FLIGHT ADVISORY - GPS Interference Testing YUMA PROVING GROUNDS ARIZONA (YPG_AZ) 19-08

04 – 16 November 2019

I use paper as my primary navigation.
 

DavePA11

Active Member
Joined
Nov 16, 2015
Messages
363
Location
Northborough
I had my iPad go out while flying over unfamiliar territory in upstate NY due to he 12VDC plug vibrating out slightly where it didn’t make contact, and had to use paper sectional as back up in open cockpit. It’s not easy to pick up on a sectional if following on GPS. I was able to pick out some mountains as land marks which made it easier. Always have backup iPhone now if flying long cross counties.
Dave
 

loftus

Active Member
Joined
Mar 17, 2013
Messages
916
Location
Ponce Inlet, Florida
Aircraft
Aircam
Total Flight Time
500 hours
I had my iPad go out while flying over unfamiliar territory in upstate NY due to he 12VDC plug vibrating out slightly where it didn’t make contact, and had to use paper sectional as back up in open cockpit. It’s not easy to pick up on a sectional if following on GPS. I was able to pick out some mountains as land marks which made it easier. Always have backup iPhone now if flying long cross counties.
Dave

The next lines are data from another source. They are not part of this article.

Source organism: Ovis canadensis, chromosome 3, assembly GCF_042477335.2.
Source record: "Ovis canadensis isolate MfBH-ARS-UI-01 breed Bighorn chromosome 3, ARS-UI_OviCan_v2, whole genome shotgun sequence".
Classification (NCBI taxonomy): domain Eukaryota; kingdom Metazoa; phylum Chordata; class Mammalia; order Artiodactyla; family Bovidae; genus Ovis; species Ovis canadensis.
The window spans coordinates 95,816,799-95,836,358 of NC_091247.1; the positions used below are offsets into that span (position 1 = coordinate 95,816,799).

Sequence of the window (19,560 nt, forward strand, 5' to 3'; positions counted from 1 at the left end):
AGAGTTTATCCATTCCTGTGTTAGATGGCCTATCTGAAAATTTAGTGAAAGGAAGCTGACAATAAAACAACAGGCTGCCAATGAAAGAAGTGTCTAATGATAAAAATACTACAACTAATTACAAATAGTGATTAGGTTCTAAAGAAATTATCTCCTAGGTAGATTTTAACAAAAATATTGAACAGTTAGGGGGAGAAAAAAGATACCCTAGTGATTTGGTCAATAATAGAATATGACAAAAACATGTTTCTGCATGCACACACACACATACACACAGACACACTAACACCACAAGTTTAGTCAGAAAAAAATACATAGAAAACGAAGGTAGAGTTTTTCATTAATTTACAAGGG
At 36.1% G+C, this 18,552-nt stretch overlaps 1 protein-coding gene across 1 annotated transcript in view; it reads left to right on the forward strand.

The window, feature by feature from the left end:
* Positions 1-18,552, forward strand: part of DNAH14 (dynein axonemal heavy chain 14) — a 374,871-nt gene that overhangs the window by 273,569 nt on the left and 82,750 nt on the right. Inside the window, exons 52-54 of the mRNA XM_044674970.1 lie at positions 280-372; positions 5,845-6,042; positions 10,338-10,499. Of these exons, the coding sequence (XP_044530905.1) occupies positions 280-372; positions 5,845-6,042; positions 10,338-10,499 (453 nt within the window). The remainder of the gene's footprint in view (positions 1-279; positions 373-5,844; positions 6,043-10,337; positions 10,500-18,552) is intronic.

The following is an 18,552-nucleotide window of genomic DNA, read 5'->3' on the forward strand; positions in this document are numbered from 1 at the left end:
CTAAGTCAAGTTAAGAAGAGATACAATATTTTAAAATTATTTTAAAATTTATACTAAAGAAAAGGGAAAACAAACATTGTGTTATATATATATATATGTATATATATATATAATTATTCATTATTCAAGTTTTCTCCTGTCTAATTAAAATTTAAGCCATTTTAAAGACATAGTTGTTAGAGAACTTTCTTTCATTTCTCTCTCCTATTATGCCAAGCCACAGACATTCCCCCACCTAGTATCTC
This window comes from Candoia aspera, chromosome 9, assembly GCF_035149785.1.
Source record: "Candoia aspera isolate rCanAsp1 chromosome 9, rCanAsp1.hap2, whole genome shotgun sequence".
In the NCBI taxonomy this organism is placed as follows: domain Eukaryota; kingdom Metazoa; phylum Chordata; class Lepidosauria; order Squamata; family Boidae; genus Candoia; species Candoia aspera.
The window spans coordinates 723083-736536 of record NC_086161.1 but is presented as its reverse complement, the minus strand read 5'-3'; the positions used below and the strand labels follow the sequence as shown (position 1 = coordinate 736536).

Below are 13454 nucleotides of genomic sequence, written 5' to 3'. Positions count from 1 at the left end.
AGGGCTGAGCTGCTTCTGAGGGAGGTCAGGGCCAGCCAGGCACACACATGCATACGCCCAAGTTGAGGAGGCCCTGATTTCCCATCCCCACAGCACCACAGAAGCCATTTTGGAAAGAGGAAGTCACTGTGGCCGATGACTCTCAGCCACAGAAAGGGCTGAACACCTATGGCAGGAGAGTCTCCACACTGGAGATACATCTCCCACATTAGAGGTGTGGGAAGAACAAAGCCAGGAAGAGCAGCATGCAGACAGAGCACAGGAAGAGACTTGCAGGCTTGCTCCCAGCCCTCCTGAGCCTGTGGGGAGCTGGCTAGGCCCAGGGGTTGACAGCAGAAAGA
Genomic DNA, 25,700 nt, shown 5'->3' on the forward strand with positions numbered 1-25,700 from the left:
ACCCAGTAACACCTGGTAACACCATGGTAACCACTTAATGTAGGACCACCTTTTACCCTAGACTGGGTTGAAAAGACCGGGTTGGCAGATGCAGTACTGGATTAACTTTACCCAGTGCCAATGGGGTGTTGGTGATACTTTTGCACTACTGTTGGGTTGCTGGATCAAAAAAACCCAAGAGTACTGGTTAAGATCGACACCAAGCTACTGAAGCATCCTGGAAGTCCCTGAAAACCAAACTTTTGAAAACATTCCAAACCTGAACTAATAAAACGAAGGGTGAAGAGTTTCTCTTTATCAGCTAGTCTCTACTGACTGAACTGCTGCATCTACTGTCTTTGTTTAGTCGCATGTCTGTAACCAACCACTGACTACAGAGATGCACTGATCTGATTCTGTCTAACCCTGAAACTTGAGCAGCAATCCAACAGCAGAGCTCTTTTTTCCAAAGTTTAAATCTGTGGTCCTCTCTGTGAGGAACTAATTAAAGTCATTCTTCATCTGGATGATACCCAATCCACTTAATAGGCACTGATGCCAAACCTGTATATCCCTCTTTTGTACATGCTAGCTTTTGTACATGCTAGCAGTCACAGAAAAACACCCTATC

Part of my preflight is checking that all of my devices are fully charged, so that I am not reliant on the charging plugs. For me doing my flight planning at home in my armchair with my iPad has made the process even more fun. But then I am a bit of an app nerd. My process is to start with my radar and weather apps starting days ahead with My Radar and Windfinder or Windy. I presently plan mostly with iFly but may switch more to Foreflight in the future. For Android only there is Naviator. With any of these flight plans can be transferred to your back up devices before flight, and of course I can file, activate and close flight plans with these devices. Recently I've become a huge fan of NavMonster. It's incredibly simple to use - type in the waypoints of your route, or pull up an old route you've entered before, and in real time it gives me the info on if part or all of the route are VFR, graphic review of weather along the route and forecasts, METARS, TFR's TAF's, Winds Aloft, NOTAMS, Airport info and alternates with notification of whether they are VFR or IFR, Prog Charts and Radar Images. If I do happen to have phone service which I mostly do flying low in Central Florida, Nav Monster continues to update in flight so that any changes to VFR or IFR conditions at destination or alternate continue to update in real time. Just in the last few weeks it's been incredibly useful with our scattered cloudy and shower weather when I flew from Deland to Sebring and back. Many months of the year scud running is inevitable in Florida. These apps with ADS-B radar etc, really help keep me out of trouble. Can't recommend this free app enough, download it and play with it. The other aspect to these flight apps is post-flight analysis, where your flight track is recorded and even uploadable to satellites etc in real time , and even into an electronic logbook to replace the paper one which I started 2 years ago. Flight planning for me is much more fun than it ever was. Highly recommend just playing with all these apps at home in your chair, even if you still decide to use a paper chart in the cockpit. We've always said that a good pilot is always learning, you'll be amazed at how much you can learn with these apps.